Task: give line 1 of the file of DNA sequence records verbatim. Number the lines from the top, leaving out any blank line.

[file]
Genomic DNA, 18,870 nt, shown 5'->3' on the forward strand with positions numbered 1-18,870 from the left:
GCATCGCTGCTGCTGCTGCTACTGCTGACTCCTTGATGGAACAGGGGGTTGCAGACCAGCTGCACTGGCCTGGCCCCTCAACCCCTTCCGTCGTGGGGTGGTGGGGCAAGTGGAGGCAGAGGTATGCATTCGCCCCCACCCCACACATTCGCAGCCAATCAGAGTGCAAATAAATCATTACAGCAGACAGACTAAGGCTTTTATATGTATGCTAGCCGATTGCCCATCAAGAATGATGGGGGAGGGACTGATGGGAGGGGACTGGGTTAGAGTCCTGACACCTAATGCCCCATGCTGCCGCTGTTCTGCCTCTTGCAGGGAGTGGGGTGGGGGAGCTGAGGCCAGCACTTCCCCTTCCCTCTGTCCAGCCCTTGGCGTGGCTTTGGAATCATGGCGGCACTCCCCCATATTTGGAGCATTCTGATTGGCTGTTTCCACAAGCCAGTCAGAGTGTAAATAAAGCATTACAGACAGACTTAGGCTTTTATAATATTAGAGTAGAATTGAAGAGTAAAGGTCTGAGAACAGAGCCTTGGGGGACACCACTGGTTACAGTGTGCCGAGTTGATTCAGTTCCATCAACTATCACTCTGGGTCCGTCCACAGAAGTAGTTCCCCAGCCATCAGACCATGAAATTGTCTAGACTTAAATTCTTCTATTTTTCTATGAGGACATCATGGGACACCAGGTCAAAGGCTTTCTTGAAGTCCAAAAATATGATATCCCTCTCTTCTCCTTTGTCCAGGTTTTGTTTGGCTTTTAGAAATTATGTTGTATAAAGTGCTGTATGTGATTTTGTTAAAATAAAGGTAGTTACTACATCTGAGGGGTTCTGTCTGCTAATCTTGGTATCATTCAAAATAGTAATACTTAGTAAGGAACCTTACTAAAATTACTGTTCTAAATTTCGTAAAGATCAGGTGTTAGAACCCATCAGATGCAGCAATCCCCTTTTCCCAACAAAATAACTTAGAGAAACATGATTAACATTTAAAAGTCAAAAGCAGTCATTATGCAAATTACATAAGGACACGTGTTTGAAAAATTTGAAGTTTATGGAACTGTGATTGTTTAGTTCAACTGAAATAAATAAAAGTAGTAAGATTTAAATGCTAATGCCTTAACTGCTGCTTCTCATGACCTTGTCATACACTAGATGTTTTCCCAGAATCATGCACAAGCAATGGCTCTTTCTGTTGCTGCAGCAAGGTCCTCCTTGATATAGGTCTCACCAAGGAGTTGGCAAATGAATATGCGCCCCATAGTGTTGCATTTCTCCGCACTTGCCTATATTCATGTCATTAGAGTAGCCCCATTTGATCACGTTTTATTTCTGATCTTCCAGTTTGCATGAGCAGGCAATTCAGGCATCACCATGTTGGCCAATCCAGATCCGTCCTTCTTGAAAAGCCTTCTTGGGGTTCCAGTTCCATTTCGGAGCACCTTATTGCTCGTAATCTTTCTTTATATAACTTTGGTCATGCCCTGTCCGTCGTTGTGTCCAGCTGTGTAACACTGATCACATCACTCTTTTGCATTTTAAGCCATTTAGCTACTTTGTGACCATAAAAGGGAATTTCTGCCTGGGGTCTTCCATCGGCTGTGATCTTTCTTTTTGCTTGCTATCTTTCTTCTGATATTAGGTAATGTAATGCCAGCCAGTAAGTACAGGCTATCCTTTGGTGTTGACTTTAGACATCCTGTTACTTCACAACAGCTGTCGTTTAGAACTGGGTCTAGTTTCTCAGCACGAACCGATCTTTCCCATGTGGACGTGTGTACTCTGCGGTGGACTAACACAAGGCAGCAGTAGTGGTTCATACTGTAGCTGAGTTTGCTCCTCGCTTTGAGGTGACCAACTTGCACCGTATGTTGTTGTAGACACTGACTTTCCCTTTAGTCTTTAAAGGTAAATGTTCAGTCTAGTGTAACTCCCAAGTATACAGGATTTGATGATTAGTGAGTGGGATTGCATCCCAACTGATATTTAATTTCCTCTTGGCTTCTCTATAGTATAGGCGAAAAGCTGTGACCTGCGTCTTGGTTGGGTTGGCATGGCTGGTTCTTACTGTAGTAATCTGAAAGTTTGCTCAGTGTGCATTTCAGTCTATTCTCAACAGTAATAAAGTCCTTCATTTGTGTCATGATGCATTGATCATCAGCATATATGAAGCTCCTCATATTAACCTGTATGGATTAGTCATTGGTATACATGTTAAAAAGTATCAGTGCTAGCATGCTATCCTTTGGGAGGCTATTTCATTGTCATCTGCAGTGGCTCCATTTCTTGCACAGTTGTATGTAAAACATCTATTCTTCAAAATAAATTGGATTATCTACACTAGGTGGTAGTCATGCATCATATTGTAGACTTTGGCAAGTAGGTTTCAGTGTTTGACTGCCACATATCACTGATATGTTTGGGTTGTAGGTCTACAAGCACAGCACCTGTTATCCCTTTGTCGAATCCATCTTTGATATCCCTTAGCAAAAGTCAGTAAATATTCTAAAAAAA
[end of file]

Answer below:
Genomic DNA, 18,870 nt, shown 5'->3' on the forward strand with positions numbered 1-18,870 from the left: